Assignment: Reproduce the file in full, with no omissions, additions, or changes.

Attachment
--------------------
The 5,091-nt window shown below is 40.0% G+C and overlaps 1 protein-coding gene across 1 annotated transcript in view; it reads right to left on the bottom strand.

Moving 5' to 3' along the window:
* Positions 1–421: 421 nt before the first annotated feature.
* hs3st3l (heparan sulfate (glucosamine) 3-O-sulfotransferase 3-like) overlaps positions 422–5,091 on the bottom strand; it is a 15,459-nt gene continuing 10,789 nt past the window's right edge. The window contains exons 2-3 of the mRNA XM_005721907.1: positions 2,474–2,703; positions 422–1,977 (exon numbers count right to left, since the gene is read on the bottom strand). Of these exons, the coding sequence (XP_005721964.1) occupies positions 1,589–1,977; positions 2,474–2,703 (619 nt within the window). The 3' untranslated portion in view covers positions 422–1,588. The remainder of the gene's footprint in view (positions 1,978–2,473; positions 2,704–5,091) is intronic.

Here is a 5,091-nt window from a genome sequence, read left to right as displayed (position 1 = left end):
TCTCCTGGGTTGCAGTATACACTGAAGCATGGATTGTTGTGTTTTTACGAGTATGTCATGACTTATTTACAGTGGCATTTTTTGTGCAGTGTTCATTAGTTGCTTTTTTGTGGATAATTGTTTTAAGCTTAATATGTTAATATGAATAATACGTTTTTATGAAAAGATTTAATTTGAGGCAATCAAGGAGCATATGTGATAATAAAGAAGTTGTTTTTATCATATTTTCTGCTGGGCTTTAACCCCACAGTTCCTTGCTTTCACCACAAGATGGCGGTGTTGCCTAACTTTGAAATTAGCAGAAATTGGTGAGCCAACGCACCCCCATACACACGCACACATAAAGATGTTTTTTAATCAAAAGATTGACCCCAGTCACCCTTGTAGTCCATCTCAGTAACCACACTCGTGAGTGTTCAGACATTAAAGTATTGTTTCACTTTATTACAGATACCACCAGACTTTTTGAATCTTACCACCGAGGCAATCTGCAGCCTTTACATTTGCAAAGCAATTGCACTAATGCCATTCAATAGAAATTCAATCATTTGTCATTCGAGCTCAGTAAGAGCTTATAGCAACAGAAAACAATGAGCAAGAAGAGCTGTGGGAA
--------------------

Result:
The 5,091-nt window shown below is 40.0% G+C and overlaps 1 protein-coding gene across 1 annotated transcript in view; it reads right to left on the bottom strand.

Moving 5' to 3' along the window:
* Positions 1–421: 421 nt before the first annotated feature.
* hs3st3l (heparan sulfate (glucosamine) 3-O-sulfotransferase 3-like) overlaps positions 422–5,091 on the bottom strand; it is a 15,459-nt gene continuing 10,789 nt past the window's right edge. The window contains exons 2-3 of the mRNA XM_005721907.1: positions 2,474–2,703; positions 422–1,977 (exon numbers count right to left, since the gene is read on the bottom strand). Of these exons, the coding sequence (XP_005721964.1) occupies positions 1,589–1,977; positions 2,474–2,703 (619 nt within the window). The 3' untranslated portion in view covers positions 422–1,588. The remainder of the gene's footprint in view (positions 1,978–2,473; positions 2,704–5,091) is intronic.

Here is a 5,091-nt window from a genome sequence, read left to right as displayed (position 1 = left end):
TCTCCTGGGTTGCAGTATACACTGAAGCATGGATTGTTGTGTTTTTACGAGTATGTCATGACTTATTTACAGTGGCATTTTTTGTGCAGTGTTCATTAGTTGCTTTTTTGTGGATAATTGTTTTAAGCTTAATATGTTAATATGAATAATACGTTTTTATGAAAAGATTTAATTTGAGGCAATCAAGGAGCATATGTGATAATAAAGAAGTTGTTTTTATCATATTTTCTGCTGGGCTTTAACCCCACAGTTCCTTGCTTTCACCACAAGATGGCGGTGTTGCCTAACTTTGAAATTAGCAGAAATTGGTGAGCCAACGCACCCCCATACACACGCACACATAAAGATGTTTTTTAATCAAAAGATTGACCCCAGTCACCCTTGTAGTCCATCTCAGTAACCACACTCGTGAGTGTTCAGACATTAAAGTATTGTTTCACTTTATTACAGATACCACCAGACTTTTTGAATCTTACCACCGAGGCAATCTGCAGCCTTTACATTTGCAAAGCAATTGCACTAATGCCATTCAATAGAAATTCAATCATTTGTCATTCGAGCTCAGTAAGAGCTTATAGCAACAGAAAACAATGAGCAAGAAGAGCTGTGGGAA